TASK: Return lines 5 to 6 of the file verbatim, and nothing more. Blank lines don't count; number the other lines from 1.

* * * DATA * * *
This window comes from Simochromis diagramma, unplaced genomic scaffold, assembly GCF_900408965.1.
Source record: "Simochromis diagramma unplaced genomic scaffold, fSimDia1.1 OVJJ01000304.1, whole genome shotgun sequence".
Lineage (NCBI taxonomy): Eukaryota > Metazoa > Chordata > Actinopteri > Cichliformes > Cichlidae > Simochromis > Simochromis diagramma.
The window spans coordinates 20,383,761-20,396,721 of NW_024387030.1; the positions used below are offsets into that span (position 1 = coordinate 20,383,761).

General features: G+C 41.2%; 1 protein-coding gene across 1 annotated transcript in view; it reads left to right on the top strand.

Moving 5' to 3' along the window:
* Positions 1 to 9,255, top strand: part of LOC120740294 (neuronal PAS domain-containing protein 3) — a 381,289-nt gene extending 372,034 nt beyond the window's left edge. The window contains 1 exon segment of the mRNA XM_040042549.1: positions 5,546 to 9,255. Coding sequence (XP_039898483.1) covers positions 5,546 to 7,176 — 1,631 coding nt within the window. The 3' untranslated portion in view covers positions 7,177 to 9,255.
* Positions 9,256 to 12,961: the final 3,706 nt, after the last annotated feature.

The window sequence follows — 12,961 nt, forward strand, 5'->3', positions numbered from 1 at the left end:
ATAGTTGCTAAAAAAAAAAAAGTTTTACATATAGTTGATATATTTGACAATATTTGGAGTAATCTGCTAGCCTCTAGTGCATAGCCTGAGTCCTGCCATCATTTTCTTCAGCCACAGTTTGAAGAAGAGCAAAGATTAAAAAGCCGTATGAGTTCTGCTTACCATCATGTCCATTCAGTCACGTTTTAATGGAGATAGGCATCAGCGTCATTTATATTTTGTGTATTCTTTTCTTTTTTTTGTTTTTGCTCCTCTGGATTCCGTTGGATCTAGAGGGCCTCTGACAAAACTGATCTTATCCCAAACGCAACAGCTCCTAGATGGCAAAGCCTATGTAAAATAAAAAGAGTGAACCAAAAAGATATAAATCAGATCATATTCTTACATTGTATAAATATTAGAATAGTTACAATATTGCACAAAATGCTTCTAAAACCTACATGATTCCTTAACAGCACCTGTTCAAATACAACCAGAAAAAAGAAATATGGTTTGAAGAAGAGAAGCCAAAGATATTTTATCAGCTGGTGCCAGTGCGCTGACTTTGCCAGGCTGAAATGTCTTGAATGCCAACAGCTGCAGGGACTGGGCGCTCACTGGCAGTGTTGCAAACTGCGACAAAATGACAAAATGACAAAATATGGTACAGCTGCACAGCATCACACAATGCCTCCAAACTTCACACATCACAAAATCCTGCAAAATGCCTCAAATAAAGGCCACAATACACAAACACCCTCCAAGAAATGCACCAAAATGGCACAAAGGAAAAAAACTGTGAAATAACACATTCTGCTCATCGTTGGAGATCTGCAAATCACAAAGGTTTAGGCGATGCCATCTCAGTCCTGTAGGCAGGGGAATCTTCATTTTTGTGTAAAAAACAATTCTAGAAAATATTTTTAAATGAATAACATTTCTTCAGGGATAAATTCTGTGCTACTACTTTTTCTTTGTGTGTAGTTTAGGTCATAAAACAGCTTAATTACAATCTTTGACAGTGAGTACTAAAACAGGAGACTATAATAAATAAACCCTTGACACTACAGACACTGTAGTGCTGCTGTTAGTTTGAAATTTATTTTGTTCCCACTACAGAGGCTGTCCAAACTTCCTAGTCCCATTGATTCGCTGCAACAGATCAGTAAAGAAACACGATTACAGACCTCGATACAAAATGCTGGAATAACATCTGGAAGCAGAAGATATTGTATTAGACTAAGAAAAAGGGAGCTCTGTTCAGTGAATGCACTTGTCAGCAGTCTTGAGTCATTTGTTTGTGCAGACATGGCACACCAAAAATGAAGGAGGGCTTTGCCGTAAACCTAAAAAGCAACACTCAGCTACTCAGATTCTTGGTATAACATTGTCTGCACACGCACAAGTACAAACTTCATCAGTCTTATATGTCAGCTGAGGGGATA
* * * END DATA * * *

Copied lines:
General features: G+C 41.2%; 1 protein-coding gene across 1 annotated transcript in view; it reads left to right on the top strand.

Moving 5' to 3' along the window: